• Question: Why does rain come in drops and not in a continuous stream?

    Asked by antheapryde to Arttu, Ceri, James_M, Monica, Philip on 21 Jun 2011.
    • Photo: Arttu Rajantie

      Arttu Rajantie answered on 21 Jun 2011:

      I think this is because the density of water is much higher than the density of vapour at the same temperature. Therefore, when water condenses in the atmosphere, there is only enough water available in the immediate neighbourhood to form one little drop.

    • Photo: Philip Dolan

      Philip Dolan answered on 21 Jun 2011:

      I think surface tension plays a part as well.

    • Photo: James M Monk

      James M Monk answered on 21 Jun 2011:

      Clouds are made of little drops of liquid water, too. I think what must happen is that there is a maximum drop size (which must depend on the exact atmospheric conditions at the time, but for a given set of conditions there is always a maximum size) which can stay suspended in a cloud. I’m sure it’s more complicated, but I think of it like this: as the droplet falls it evaporates – if it is small enough then it will evaporate completely before it falls out of the cloud (i.e. not rain).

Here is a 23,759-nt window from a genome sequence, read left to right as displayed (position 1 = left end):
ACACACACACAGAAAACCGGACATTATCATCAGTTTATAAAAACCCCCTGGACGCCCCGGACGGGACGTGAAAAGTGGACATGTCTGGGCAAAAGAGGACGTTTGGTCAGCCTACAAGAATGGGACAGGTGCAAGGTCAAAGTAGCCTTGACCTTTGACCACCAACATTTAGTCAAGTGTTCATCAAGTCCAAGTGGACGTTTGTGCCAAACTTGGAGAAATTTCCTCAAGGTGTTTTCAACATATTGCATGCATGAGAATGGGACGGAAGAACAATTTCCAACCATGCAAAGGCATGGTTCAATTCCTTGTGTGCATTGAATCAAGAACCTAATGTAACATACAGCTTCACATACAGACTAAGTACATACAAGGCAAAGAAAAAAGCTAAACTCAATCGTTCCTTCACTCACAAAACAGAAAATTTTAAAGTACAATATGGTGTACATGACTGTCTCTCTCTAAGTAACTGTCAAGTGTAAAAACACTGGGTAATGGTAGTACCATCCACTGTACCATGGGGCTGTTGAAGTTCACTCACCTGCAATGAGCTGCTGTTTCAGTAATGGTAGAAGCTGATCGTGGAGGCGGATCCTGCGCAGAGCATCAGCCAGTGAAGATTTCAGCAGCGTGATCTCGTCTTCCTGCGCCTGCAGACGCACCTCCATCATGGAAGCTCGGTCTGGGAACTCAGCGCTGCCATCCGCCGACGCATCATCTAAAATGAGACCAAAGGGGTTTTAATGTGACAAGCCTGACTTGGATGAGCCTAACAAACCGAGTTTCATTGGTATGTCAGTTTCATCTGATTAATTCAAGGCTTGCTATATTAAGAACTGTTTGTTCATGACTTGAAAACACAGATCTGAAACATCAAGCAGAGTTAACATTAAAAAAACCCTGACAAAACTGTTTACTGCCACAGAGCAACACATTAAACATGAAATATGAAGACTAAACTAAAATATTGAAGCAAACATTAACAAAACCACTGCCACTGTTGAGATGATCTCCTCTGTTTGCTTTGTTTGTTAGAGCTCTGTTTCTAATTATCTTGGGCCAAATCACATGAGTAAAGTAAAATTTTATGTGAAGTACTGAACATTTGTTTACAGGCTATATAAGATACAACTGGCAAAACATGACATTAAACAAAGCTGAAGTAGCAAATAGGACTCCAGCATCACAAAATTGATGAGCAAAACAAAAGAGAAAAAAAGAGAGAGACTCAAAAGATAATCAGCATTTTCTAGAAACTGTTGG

So, once the droplets in the cloud exceed whatever the minimum size is then they fall out of the cloud as rain. To get a continuous stream you would need a really big drop to form, but there is no way that could stay suspended in the cloud because it is too heavy.